Another case of transnational industrial action concerned the Electrolux Group. In 2005, the Electrolux central management announced a restructuring plan that targeted the closure of production sites in various EU Member States. In this case, also, the EMF decided to coordinate the actions of the various national trade union organisations. In October 2005, a Europe-wide action day was organised in order to protest against the restructuring plans of the Electrolux Group. On this occasion, about 20,000 Electrolux employees in France, Germany, Hungary, Italy, Spain, Sweden and Belgium participated in a variety of activities including picketing, strikes, protest demonstrations and assemblies.
Right of transnational industrial action
Article 28 of the Charter of Fundamental Rights of the European Union is entitled ‘Right of Collective Bargaining and Action’:
Workers and employers, or their respective organisations, have, in accordance with Community law and national laws and practices, the right to negotiate and conclude collective agreements at the appropriate levels and, in cases of conflicts of interests, to take collective action to defend their interests, including strike action.
Earlier drafts of Article 28 explicitly provided for rights of collective bargaining and collective action ‘including at the European Union level’ and ‘at all levels’. These phrases were later deleted. The final text appears to have made an important distinction regarding the levels at which the rights can be exercised. The right to collective bargaining is granted ‘at the appropriate levels’; but this phrase does not qualify the right to take collective action. Article 28, therefore, stipulates no limitation on the levels at which the right to collective action may be exercised.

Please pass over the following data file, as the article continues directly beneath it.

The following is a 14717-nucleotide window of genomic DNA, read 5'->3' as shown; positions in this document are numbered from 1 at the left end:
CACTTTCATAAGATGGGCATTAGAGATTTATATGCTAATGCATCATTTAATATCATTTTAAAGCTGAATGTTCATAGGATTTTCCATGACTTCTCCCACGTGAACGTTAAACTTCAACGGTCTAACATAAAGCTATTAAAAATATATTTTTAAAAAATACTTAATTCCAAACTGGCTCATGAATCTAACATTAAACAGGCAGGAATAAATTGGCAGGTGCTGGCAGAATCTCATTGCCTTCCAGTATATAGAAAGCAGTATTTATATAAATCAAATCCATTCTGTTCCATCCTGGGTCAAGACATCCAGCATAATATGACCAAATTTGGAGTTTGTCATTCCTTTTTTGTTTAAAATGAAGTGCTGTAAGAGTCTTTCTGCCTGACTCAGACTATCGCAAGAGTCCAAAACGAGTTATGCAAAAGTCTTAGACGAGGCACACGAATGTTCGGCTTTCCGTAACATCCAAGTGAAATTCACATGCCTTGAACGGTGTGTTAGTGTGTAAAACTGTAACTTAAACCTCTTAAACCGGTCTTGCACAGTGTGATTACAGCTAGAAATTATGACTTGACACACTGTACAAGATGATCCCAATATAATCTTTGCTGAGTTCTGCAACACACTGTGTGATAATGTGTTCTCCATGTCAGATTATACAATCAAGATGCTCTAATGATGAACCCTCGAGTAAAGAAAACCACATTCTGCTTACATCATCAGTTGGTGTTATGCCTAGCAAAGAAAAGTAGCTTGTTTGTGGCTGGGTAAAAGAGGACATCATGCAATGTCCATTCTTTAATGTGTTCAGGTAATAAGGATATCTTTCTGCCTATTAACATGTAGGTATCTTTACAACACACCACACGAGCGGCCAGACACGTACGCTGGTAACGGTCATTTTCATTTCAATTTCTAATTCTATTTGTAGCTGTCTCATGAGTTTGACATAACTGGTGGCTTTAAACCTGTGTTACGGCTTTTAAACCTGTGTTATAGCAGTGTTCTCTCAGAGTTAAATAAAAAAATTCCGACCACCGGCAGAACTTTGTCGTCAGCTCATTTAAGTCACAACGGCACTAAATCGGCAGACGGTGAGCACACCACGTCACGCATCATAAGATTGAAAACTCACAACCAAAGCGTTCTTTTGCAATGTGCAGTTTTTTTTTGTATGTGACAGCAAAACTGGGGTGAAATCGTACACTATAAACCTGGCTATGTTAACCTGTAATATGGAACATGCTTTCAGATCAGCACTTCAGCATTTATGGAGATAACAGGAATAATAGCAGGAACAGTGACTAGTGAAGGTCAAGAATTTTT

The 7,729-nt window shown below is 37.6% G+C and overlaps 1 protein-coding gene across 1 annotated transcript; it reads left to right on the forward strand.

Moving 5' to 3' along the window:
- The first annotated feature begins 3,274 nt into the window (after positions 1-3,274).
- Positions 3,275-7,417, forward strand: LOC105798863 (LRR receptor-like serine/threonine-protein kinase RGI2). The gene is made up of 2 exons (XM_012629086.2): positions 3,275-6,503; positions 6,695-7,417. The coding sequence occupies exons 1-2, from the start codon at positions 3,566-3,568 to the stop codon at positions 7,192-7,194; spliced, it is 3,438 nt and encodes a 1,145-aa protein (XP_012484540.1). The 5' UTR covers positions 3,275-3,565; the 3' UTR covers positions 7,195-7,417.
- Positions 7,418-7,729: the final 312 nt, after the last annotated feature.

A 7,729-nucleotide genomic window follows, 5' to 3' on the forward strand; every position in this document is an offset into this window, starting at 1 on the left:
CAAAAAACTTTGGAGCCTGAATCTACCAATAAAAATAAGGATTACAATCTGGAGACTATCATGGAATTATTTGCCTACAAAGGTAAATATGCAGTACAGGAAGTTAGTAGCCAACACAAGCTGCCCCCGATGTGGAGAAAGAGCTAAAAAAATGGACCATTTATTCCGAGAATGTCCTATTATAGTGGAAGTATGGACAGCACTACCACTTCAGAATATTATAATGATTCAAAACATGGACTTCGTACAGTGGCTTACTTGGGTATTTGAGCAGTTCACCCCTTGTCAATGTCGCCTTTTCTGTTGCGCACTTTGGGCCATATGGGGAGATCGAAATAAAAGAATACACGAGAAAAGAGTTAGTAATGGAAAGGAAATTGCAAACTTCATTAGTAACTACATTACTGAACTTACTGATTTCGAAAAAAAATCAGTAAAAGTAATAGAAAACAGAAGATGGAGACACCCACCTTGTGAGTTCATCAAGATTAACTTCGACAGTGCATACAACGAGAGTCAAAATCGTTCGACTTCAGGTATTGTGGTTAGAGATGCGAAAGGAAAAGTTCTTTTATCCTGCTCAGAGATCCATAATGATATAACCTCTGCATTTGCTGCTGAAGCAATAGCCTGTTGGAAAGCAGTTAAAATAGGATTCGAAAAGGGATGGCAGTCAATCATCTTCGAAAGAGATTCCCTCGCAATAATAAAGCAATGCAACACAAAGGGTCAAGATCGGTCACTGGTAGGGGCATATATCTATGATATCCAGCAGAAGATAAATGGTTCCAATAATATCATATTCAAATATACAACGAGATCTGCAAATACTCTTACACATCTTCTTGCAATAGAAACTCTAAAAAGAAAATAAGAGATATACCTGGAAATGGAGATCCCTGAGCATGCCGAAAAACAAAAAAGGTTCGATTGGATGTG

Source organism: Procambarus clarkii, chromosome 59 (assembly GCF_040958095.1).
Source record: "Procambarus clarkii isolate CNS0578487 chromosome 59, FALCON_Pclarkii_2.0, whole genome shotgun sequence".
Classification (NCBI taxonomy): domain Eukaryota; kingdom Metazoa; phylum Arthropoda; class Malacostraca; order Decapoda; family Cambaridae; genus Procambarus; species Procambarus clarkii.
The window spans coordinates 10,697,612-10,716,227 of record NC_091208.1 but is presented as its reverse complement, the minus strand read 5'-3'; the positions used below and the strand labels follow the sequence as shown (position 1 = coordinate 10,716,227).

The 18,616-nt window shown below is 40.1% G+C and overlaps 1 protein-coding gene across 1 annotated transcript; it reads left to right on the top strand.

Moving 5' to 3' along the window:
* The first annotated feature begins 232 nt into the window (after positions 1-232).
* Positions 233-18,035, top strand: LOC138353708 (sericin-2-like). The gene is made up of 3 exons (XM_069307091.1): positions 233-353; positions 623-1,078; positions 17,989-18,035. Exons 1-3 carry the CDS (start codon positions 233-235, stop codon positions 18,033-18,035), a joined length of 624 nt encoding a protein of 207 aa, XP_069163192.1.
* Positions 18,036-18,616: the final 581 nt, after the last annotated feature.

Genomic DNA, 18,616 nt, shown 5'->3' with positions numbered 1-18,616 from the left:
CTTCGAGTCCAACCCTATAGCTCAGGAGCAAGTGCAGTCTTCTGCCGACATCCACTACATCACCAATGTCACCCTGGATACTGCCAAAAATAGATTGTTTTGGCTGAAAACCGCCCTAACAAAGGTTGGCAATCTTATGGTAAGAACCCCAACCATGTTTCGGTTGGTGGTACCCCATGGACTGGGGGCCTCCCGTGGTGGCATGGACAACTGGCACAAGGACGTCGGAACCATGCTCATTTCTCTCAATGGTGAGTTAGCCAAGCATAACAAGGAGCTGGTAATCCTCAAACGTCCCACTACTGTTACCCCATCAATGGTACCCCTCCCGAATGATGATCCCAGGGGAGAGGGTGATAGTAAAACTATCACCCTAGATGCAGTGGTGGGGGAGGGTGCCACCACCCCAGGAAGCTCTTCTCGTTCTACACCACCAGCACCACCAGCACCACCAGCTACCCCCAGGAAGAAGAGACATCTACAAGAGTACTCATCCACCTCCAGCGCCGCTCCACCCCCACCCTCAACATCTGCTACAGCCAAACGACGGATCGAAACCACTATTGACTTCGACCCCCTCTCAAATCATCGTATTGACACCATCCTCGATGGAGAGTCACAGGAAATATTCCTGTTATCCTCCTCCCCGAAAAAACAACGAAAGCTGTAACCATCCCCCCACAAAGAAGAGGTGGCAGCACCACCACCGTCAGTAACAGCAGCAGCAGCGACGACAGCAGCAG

The effect of the text’s failure to grant explicitly the right to collective action ‘at the appropriate levels’ is open to at least two interpretations. First, the qualifying limitation, ‘in accordance with Community law and national laws and practices’ could be read as implying that such laws and practices may restrict the permissible level of collective actions. However, this first interpretation is weakened by the provision in Article 52 that limitations on the exercise of the rights in the Charter, which are provided by law, are subject to a number of restrictions; not least, they must ‘respect the essence of rights and freedoms’ (Article 52).
Alternatively, in light of the apparent limitation to ‘the appropriate levels’ only of the right to collective bargaining and not of the right to take collective action, the implication is rather that collective action is permissible at ‘all levels’. In an EU Charter, this would include also the EU level.
As there is no clearly defined right to strike at EU level, obstacles to organise transnational industrial action can derive from the different national systems of industrial relations and the role of the national strike law.
See also: Community Charter of the Fundamental Social Rights of Workers; collective industrial relations; Charter of Fundamental Rights of the European Union; European Social Charter; eu system of industrial relations; Monti regulation; right to strike; right to take collective action; solidarity in industrial relations; strike action at eu level.